A canceled sports season hits hard for high school seniors
The spring sports season typically gives high school seniors one last chance to reach personal goals, prove themselves on the field of play, and bond with their teammates. Unfortunately, graduating athletes in the class of 2020 will get no such opportunity.
Due to the coronavirus, schools are closed for the rest of the school year, and the Massachusetts Interscholastic Athletic Association has canceled the spring season entirely.
For athletes in Wareham High School’s graduating class, that means no senior night games, no final shots at breaking records, and no formal opportunity to say goodbye to teammates during team-building activities and long bus rides to and from competitions.
Izak Salim said he had improved his times throughout the winter track season, and his personal best was just five seconds off of the school’s 800 meter record of 2:01. Although the record seemed to be within his reach, he won’t get the chance to break it before he graduates.
Seniors on the baseball team said they finished last year as a top-three team in their conference. This year, they were gunning for the top spot, and had been working on their batting as early as September.
Seniors Khai Delgado and Bryan Gallagher said that the team was shaping up well as the season approached. Although they have some young talent as well, the canceled season is a big loss for the team with five seniors, three of whom are pitchers.
Tennis player Josh Flaherty said that his team was in good standing to make the playoffs as well, and softball captain Jasmine Black said that her team was looking to rebound from a rough season last year.
While records and playoffs are enticing, many of the senior athletes said the things they would miss most involved their school and teammates.
Salim said that the thing he would miss most about running track is “the feeling of a family” and that he was disappointed about “not having a proper goodbye” with his team.
He added that he and fellow senior Natalia Moulding have been on the team since their eighth grade year. Although he was nervous when he started, he said that coaches and upperclassmen helped him get to where he is today.
Moulding and Salim said that they were able to pay it forward to younger athletes on their team as they got older. Moulding will run for Bentley College, and Salim will be on the track team at The College of St. Rose. Both said they plan on returning to help run practices at Wareham High School in the future.
Black said that as someone who is very involved with her school “it wasn’t easy hearing that we weren’t coming back” because of the pandemic.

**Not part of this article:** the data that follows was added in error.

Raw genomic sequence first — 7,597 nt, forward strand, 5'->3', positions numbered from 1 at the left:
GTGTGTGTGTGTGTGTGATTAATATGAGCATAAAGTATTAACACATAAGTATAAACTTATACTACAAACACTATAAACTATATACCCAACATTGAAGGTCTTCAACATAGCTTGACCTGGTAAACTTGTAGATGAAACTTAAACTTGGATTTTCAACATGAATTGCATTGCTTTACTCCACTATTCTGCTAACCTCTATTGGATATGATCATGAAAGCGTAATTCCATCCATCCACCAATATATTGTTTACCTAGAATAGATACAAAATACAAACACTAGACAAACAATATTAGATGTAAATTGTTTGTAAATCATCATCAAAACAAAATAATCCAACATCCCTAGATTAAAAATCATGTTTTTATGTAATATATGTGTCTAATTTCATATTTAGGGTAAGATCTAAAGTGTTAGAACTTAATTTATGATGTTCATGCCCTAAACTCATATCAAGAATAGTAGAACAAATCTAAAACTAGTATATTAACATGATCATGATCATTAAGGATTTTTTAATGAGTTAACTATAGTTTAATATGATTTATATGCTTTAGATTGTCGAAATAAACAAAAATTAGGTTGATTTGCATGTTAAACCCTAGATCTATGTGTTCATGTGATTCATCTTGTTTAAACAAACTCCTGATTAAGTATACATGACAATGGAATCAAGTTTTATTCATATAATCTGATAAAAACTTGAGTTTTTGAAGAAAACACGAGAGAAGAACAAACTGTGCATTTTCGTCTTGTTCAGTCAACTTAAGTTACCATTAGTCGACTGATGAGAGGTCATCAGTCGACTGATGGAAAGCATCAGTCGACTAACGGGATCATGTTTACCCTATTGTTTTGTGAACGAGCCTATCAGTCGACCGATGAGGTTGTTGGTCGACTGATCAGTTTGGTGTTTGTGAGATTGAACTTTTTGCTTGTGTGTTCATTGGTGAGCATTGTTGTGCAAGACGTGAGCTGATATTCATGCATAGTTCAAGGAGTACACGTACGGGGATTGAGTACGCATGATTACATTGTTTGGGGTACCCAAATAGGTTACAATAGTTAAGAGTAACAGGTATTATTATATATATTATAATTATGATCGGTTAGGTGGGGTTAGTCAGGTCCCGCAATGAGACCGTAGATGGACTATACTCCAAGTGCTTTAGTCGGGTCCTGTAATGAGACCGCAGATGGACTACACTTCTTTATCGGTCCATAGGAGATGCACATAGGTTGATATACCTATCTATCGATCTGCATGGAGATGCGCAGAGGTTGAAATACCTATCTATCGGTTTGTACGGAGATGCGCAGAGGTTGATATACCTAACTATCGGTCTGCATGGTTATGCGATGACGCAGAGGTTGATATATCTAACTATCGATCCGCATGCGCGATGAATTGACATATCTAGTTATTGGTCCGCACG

She said she will be going to Bridgewater State University after graduating. She added that she wasn’t originally planning on playing softball there, but after losing out on her final season, she is considering trying out, or at least playing on a club team.
Black said she had bonded with her teammates over the years, and has been playing with some of them since elementary school. She added that missing out on her senior night game is a big loss for her personally.
Flaherty said that he will miss “the morale of the team,” and that as a relatively light-hearted sport, the tennis team often had a lot of fun during practice.
All of the athletes interviewed by Wareham Week agreed that playing for the Vikings was a way to positively represent their school and community.
“We get underestimated for what we can really do, just based on the reputation we get,” Black said.
But for many, sports provide an opportunity to address a bad reputation.
Delgado pointed out that Wareham teams have routinely been awarded for their sportsmanship.
He added that more often than not, sportsmanship awards are given to underperforming teams, but last year Wareham baseball players accomplished the rare feat of bringing home a sportsmanship award, while still making it to the playoffs.
“I just think that it’s an attest to what the athletes bring to the school, and how much respect we should be given that we don’t receive, and I think that that’s a big thing that the younger kids need to carry on,” Delgado said.
When asked about what contributes to Wareham’s exceptional sportsmanship, players gave the nod to their coaches.
“It’s more than just about the sport,” Gallagher said “a lot of the coaches try to better you as a person.”
Overall, the athletes said that despite its negative reputation, Wareham has a great community, and people in town are very supportive of the high school teams.
“We show love to anyone who’s willing to better themselves and better the community around them,” Salim said.
According to his teammate Moulding “it’s just one big Wareham.”